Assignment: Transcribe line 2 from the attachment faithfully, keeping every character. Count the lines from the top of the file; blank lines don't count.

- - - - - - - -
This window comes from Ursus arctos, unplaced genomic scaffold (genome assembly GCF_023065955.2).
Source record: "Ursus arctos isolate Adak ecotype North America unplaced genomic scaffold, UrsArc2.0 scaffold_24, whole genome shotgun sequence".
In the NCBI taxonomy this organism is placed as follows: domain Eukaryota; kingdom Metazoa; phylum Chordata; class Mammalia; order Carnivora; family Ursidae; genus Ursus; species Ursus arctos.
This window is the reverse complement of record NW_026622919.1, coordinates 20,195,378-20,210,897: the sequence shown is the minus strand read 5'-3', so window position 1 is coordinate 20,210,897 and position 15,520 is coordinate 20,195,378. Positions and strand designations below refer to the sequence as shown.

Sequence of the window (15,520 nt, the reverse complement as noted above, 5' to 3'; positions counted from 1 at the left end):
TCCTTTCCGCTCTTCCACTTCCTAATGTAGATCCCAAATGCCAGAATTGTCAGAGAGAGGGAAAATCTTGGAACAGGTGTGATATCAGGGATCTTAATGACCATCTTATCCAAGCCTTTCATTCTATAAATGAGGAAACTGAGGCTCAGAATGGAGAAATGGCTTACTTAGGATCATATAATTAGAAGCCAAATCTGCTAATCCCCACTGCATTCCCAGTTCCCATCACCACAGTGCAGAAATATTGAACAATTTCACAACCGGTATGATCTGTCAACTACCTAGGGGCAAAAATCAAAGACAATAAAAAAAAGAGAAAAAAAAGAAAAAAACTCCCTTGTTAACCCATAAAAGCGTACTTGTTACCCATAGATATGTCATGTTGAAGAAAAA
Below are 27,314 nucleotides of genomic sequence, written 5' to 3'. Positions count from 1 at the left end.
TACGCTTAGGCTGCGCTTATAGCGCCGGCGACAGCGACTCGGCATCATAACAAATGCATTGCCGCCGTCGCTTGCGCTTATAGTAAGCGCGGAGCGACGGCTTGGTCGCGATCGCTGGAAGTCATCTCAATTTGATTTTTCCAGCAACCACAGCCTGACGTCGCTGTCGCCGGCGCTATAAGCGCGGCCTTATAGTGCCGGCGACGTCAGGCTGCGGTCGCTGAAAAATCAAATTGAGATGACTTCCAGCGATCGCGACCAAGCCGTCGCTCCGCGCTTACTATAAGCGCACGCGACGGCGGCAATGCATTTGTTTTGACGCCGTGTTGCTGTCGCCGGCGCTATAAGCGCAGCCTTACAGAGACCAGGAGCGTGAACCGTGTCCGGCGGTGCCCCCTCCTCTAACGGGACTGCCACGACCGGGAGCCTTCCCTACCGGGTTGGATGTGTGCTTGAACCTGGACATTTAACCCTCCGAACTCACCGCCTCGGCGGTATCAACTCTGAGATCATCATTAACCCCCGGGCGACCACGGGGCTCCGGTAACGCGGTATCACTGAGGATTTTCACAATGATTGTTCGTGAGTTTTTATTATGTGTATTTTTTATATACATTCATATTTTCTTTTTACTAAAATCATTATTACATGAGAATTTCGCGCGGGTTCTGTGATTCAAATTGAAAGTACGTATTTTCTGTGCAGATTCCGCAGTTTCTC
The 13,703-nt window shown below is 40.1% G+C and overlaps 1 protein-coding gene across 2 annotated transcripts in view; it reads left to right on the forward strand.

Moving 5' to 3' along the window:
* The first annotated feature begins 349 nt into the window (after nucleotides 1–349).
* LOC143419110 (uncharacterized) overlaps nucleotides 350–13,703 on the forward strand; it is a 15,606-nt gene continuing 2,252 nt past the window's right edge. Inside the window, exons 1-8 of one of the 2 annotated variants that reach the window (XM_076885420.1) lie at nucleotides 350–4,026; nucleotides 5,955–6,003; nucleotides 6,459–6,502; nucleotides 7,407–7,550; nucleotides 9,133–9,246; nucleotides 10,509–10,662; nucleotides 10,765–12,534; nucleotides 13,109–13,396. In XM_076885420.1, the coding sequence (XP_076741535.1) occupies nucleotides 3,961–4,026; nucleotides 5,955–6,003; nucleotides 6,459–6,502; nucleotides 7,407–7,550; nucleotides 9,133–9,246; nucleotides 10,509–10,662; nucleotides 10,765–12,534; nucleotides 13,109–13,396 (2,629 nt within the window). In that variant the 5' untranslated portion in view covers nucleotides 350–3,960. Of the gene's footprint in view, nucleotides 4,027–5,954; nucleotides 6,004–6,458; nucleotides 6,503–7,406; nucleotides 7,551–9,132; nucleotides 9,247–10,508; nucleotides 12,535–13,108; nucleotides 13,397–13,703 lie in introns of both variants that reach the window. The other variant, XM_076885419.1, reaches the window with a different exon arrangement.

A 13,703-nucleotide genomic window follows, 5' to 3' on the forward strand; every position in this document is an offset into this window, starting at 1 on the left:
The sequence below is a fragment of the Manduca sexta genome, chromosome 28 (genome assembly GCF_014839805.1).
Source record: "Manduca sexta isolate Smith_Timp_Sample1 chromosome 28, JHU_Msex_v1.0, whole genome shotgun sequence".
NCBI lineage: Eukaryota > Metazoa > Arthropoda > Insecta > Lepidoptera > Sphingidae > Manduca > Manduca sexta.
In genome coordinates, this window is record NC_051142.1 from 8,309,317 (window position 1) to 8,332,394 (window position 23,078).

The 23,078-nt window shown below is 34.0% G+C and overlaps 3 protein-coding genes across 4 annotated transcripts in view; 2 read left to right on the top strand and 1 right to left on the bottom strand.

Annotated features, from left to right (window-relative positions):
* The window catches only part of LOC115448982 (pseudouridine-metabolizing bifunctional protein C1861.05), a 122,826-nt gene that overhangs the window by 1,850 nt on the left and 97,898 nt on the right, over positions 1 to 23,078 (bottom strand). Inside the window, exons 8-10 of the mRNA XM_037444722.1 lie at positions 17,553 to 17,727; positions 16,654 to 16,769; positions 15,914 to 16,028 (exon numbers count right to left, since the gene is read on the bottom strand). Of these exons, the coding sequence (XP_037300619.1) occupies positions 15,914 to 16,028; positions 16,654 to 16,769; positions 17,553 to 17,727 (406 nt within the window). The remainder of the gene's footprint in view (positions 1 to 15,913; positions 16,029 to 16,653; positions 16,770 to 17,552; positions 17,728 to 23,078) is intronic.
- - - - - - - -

Source record: "Ursus arctos isolate Adak ecotype North America unplaced genomic scaffold, UrsArc2.0 scaffold_24, whole genome shotgun sequence".